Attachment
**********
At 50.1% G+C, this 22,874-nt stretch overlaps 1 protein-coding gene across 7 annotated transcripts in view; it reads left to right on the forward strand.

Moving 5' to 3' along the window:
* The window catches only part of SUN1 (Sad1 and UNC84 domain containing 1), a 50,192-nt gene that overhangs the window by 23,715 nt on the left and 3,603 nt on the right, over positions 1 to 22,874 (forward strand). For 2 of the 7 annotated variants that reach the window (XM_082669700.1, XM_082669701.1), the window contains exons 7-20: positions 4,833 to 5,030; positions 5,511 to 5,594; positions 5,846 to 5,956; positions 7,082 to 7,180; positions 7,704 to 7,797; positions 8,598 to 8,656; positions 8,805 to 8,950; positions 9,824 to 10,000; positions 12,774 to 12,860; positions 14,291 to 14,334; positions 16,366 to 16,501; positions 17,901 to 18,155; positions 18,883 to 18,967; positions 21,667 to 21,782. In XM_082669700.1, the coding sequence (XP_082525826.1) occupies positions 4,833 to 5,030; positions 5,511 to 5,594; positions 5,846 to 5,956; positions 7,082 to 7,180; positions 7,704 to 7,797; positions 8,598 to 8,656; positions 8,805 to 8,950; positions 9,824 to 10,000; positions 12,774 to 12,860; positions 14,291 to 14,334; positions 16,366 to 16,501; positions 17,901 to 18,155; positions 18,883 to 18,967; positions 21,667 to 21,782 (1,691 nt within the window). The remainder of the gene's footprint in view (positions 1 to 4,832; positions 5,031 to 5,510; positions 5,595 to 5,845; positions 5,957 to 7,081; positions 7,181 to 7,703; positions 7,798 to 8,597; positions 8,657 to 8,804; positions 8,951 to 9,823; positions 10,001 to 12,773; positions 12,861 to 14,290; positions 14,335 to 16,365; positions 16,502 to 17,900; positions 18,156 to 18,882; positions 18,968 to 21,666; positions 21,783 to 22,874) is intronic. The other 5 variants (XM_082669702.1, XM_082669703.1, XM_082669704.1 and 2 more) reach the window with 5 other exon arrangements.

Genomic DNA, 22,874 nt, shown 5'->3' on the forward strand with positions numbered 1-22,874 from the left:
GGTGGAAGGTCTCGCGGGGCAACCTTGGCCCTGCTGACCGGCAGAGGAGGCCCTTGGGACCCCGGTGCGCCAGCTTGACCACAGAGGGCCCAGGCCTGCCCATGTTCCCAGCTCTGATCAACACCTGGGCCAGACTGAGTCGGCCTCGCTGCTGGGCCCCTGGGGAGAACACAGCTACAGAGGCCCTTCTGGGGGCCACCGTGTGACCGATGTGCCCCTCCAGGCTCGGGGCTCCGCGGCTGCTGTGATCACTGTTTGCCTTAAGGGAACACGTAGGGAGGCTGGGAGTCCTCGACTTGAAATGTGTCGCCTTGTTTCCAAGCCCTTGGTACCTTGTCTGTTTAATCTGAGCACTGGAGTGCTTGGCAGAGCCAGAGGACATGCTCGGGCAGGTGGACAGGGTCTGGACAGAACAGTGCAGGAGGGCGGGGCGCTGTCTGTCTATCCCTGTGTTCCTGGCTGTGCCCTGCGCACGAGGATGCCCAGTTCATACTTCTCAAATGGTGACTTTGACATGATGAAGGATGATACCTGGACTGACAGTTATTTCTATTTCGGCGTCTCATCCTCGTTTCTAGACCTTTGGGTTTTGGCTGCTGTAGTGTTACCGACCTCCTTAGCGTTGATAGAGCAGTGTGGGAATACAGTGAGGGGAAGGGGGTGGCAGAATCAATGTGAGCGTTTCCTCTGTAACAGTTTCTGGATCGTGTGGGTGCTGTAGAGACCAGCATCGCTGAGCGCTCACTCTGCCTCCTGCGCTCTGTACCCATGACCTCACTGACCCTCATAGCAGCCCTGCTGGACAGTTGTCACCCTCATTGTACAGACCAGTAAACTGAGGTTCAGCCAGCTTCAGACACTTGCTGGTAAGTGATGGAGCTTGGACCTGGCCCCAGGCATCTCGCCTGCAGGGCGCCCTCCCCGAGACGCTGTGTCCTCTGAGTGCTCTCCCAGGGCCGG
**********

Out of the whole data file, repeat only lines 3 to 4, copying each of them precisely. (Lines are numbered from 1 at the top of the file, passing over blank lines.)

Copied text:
* The window catches only part of SUN1 (Sad1 and UNC84 domain containing 1), a 50,192-nt gene that overhangs the window by 23,715 nt on the left and 3,603 nt on the right, over positions 1 to 22,874 (forward strand). For 2 of the 7 annotated variants that reach the window (XM_082669700.1, XM_082669701.1), the window contains exons 7-20: positions 4,833 to 5,030; positions 5,511 to 5,594; positions 5,846 to 5,956; positions 7,082 to 7,180; positions 7,704 to 7,797; positions 8,598 to 8,656; positions 8,805 to 8,950; positions 9,824 to 10,000; positions 12,774 to 12,860; positions 14,291 to 14,334; positions 16,366 to 16,501; positions 17,901 to 18,155; positions 18,883 to 18,967; positions 21,667 to 21,782. In XM_082669700.1, the coding sequence (XP_082525826.1) occupies positions 4,833 to 5,030; positions 5,511 to 5,594; positions 5,846 to 5,956; positions 7,082 to 7,180; positions 7,704 to 7,797; positions 8,598 to 8,656; positions 8,805 to 8,950; positions 9,824 to 10,000; positions 12,774 to 12,860; positions 14,291 to 14,334; positions 16,366 to 16,501; positions 17,901 to 18,155; positions 18,883 to 18,967; positions 21,667 to 21,782 (1,691 nt within the window). The remainder of the gene's footprint in view (positions 1 to 4,832; positions 5,031 to 5,510; positions 5,595 to 5,845; positions 5,957 to 7,081; positions 7,181 to 7,703; positions 7,798 to 8,597; positions 8,657 to 8,804; positions 8,951 to 9,823; positions 10,001 to 12,773; positions 12,861 to 14,290; positions 14,335 to 16,365; positions 16,502 to 17,900; positions 18,156 to 18,882; positions 18,968 to 21,666; positions 21,783 to 22,874) is intronic. The other 5 variants (XM_082669702.1, XM_082669703.1, XM_082669704.1 and 2 more) reach the window with 5 other exon arrangements.

Genomic DNA, 22,874 nt, shown 5'->3' on the forward strand with positions numbered 1-22,874 from the left: